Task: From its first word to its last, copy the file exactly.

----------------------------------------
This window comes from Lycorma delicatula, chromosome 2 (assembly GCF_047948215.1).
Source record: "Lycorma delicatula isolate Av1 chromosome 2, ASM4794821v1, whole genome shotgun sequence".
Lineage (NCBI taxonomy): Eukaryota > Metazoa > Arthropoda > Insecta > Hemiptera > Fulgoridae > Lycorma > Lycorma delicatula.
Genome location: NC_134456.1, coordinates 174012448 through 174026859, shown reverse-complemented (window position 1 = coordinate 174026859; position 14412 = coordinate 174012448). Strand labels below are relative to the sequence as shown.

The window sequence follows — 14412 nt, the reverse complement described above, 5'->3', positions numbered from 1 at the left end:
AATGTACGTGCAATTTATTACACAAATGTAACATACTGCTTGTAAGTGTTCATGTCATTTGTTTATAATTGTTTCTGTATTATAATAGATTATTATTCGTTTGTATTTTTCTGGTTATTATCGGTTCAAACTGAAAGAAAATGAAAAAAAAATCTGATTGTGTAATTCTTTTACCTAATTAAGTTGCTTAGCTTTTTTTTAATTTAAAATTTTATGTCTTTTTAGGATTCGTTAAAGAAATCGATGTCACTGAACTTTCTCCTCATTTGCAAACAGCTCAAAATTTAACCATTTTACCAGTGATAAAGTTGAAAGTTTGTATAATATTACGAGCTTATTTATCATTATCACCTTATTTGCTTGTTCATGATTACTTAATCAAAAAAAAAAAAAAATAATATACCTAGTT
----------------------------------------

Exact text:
This window comes from Lycorma delicatula, chromosome 2 (assembly GCF_047948215.1).
Source record: "Lycorma delicatula isolate Av1 chromosome 2, ASM4794821v1, whole genome shotgun sequence".
Lineage (NCBI taxonomy): Eukaryota > Metazoa > Arthropoda > Insecta > Hemiptera > Fulgoridae > Lycorma > Lycorma delicatula.
Genome location: NC_134456.1, coordinates 174012448 through 174026859, shown reverse-complemented (window position 1 = coordinate 174026859; position 14412 = coordinate 174012448). Strand labels below are relative to the sequence as shown.

The window sequence follows — 14412 nt, the reverse complement described above, 5'->3', positions numbered from 1 at the left end:
AATGTACGTGCAATTTATTACACAAATGTAACATACTGCTTGTAAGTGTTCATGTCATTTGTTTATAATTGTTTCTGTATTATAATAGATTATTATTCGTTTGTATTTTTCTGGTTATTATCGGTTCAAACTGAAAGAAAATGAAAAAAAAATCTGATTGTGTAATTCTTTTACCTAATTAAGTTGCTTAGCTTTTTTTTAATTTAAAATTTTATGTCTTTTTAGGATTCGTTAAAGAAATCGATGTCACTGAACTTTCTCCTCATTTGCAAACAGCTCAAAATTTAACCATTTTACCAGTGATAAAGTTGAAAGTTTGTATAATATTACGAGCTTATTTATCATTATCACCTTATTTGCTTGTTCATGATTACTTAATCAAAAAAAAAAAAAAATAATATACCTAGTT